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Mitt Romney, Tim Pawlenty show support for Wisconsin governor

Both seen as potential presidential candidates in 2012, former Massachusetts Gov. Mitt Romney and former Minnesota Gov. Tim Pawlenty say they back Gov. Scott Walker in his standoff with unions over collective bargaining.

February 24, 2011|By Michael Muskal, Los Angeles Times

Potential GOP presidential candidates announced on Thursday that they supported the Republican governor in Wisconsin in his standoff with unionized public employees, while the White House repeated its position that needed financial belt-tightening should not be an excuse to eliminate fundamental union rights.

Wisconsin Gov. Scott Walker has called on public employees to spend more for health insurance and pension benefits and has argued that collective bargaining rights should be limited. Tens of thousands of demonstrators have protested the plans and all 14 Democratic senators have fled the state so that their chamber cannot act on the proposals.

In a posting on his website, former Massachusetts Gov. Mitt Romney announced that his Free and Strong America PAC will send a maximum $5,000 contribution to the Republican Party of Wisconsin.

“Liberal big government interests are fighting efforts to rein in out-of-control public employee pay and benefits in Wisconsin. It is critical that we stand with the Wisconsin GOP as it stands up for the rights of the taxpayer,” Romney said.

Romney, considered one of the leading aspirants for the GOP nod in 2012, was joined by another possible contender, former Minnesota Gov. Tim Pawlenty, who in a website posting on Thursday praised Walker, while attacking President Obama.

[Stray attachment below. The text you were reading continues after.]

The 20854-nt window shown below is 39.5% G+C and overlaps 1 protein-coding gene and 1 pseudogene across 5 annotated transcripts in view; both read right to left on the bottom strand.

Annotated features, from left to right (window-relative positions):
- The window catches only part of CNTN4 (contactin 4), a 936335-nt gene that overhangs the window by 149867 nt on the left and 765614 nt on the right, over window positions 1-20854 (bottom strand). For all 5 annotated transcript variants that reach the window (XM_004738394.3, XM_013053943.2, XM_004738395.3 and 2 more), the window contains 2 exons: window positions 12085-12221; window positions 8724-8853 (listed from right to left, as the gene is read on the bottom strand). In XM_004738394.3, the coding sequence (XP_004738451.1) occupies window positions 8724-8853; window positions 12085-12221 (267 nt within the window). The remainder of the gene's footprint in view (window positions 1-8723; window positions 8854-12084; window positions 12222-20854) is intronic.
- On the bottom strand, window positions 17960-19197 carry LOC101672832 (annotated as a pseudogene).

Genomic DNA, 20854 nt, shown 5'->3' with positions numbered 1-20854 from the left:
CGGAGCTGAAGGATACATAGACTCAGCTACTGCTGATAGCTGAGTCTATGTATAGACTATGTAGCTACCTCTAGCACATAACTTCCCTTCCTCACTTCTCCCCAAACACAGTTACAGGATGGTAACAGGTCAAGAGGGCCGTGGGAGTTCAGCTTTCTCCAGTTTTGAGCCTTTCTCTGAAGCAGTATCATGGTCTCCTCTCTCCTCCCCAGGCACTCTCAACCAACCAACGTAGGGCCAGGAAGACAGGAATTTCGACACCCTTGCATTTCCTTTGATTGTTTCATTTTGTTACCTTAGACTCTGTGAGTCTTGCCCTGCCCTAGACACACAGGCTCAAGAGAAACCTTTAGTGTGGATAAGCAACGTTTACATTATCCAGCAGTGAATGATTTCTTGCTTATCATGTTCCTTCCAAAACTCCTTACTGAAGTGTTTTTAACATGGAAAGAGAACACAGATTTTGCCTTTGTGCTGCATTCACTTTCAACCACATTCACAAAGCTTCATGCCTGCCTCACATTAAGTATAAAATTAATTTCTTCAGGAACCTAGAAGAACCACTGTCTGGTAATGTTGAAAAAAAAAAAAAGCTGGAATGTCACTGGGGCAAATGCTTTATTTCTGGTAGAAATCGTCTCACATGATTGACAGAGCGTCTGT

“Gov. Scott Walker is making tough choices needed to avoid financial ruin,” Pawlenty said. “The nation's governors don't need a lecture from a president who has never balanced a budget. All levels of government need to bring public employee compensation in line with the private sector.”

None of the potential GOP presidential candidates has formally announced a campaign for 2012.

Obama initially criticized Walker’s plans, saying they seem “like more of an assault on unions.” Facing tough bargaining ahead on his own budget, Obama also said he understood the need for some cuts.


At his afternoon briefing, White House Press Secretary Jay Carney said he was unaware of any plans for Obama to join picketers in Wisconsin, then reiterated the president’s position.There is a need “for public sector employees to tighten their belts,”  Carney said, but the president continues to be concerned that the need for cuts not be used “as an excuse to go after fundamental bargaining rights.”

Carney called on the parties to bargain in Wisconsin. Obama “believes very strongly people need to come to the table and share the sacrifice,” he said.

The battle in Wisconsin has been a political issue for the last two weeks. There were early claims by Organizing for America, Obama’s former group that is now part of the Democratic National Committee,  that it was helping the demonstrators. But after the GOP complained, the White House said that the group had played a minimal role in what was a grass-roots movement in the Midwest.

Michael.muskal@latimes.com

Twitter.com/LATimesmuskal

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